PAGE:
The business community yesterday found itself once again in a public fight with President Donald Trump.
The latest trigger (as if a trade war weren’t sufficient) was the escalating controversy over the administration’s “zero tolerance” position on illegal border crossings, which has led nearly 2,000 children to be separated from their parents at the border. The political brouhaha engulfed Microsoft when a blog post resurfaced from January in which the company said it was “proud” of its work with ICE (Immigration and Customs Enforcement) to help “utilize deep learning capabilities to accelerate facial recognition and identification.” That prompted a storm of social media outrage, which in turn led to a statement from Microsoft saying it was “dismayed” by the administration’s action on family separation. “As a company, Microsoft has worked for over 20 years to combine technology with the rule of law to ensure that children who are refugees and immigrants can remain with their parents.”
Then the Business Roundtable stepped in, issuing a statement urging “the Administration to end immediately the policy of separating accompanied minors from their parents. This practice is cruel and contrary to American values.”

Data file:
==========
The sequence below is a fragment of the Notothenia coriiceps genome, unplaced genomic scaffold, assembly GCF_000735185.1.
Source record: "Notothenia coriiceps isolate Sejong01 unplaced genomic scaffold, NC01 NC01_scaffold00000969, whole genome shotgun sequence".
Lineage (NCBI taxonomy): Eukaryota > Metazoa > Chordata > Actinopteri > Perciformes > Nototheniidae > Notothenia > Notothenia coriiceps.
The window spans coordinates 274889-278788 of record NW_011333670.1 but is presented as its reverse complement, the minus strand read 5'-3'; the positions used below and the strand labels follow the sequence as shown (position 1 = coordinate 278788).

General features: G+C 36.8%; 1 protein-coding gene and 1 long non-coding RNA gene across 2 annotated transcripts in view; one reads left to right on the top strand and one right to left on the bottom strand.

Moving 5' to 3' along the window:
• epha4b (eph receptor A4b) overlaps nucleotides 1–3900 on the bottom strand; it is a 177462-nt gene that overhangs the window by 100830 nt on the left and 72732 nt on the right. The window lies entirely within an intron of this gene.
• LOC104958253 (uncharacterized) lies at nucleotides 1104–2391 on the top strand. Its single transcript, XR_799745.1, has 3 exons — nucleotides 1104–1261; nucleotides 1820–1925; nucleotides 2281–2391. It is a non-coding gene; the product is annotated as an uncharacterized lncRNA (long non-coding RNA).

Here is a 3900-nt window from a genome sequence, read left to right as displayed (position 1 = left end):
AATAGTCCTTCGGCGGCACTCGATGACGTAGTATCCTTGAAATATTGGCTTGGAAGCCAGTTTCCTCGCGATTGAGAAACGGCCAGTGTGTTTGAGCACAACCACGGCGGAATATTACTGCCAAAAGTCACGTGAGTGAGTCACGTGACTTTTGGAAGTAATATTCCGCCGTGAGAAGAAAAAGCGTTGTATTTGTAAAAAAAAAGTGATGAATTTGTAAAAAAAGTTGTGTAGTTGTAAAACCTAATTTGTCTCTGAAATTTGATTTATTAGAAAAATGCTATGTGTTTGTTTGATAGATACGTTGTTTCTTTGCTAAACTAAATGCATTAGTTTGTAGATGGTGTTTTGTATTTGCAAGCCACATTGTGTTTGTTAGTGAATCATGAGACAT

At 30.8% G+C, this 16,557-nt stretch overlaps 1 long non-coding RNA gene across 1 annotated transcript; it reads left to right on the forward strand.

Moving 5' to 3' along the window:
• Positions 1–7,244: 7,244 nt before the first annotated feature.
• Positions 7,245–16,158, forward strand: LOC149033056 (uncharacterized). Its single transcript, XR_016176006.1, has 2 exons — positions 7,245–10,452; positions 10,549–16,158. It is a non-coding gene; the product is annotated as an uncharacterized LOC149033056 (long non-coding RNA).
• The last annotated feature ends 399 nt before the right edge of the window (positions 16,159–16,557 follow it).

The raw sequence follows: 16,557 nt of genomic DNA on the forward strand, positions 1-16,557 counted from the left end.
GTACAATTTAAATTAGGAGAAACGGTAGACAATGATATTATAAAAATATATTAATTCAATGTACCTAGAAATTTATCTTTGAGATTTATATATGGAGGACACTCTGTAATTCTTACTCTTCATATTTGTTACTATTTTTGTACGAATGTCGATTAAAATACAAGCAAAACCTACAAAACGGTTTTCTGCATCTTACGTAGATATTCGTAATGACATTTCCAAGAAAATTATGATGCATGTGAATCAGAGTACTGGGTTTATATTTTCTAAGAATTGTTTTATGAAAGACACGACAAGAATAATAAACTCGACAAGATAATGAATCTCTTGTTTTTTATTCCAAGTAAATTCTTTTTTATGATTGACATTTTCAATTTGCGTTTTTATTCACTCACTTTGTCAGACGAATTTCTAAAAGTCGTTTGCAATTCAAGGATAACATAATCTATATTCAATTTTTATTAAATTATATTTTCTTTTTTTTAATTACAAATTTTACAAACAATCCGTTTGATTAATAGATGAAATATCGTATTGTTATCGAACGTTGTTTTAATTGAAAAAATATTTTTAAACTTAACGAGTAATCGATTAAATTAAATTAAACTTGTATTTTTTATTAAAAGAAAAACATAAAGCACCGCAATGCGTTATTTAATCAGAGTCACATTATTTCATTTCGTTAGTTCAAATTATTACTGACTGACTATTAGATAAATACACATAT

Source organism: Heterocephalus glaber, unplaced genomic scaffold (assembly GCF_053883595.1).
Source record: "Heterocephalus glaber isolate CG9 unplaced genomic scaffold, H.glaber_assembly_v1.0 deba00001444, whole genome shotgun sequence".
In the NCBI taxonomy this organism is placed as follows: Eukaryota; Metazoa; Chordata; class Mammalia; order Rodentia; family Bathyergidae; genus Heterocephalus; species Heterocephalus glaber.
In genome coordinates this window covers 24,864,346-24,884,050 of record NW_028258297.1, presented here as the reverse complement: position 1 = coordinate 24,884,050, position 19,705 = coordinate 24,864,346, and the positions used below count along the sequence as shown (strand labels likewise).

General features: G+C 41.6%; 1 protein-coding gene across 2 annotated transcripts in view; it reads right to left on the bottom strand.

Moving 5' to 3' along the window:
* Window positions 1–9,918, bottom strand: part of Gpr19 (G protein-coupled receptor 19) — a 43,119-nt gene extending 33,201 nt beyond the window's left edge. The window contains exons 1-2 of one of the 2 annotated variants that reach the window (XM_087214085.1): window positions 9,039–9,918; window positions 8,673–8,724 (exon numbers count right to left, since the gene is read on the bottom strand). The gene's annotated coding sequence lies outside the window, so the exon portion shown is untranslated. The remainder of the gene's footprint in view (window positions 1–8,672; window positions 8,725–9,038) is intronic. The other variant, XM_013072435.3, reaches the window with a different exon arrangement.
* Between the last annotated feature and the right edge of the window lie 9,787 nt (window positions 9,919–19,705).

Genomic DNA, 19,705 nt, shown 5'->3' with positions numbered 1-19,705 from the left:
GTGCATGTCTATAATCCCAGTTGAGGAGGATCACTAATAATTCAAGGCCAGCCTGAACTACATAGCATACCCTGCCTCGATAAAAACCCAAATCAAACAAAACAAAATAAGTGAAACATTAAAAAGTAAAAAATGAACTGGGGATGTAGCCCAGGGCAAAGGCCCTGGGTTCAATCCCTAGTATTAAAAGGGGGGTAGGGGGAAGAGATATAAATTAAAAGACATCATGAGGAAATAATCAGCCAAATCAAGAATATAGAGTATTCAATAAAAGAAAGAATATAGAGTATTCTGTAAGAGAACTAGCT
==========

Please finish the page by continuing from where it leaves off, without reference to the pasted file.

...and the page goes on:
The statement was the work of Cisco CEO Chuck Robbins, who chairs the group’s immigration committee. I spoke to Robbins last night, and asked him why he felt compelled to go public against the president on this one—not an easy move for a company whose customers include the government, or for a group whose members span the political spectrum. “Our immigration system is broken, and we need leaders to address the major issues,” he said. The family separation issue, in particular, “is a moral issue for our country.”
I asked Robbins if he was hearing a lot from his employees on this issue. “I hear a lot from my employees on everything. If it is purely political and it’s just your belief versus someone else’s, everybody knows I’m not going to get in the middle of it… But this is a fundamental issue that doesn’t represent the values of the entire company.”
Robbins discussed the statement with Business Roundtable Chair Jamie Dimon and President Joshua Bolten, and shared it with many other members of the group, before its release. He said there was no dissent. (J.P. Morgan’s Dimon issued an internal memo saying he “strongly” agreed with the Roundtable’s statement.) Moreover, no Roundtable members “have reached out to me and said we shouldn’t have done this.”
A version of this story first appeared in CEO Daily, Fortune’s daily newsletter on succeeding big in business. Subscribe here.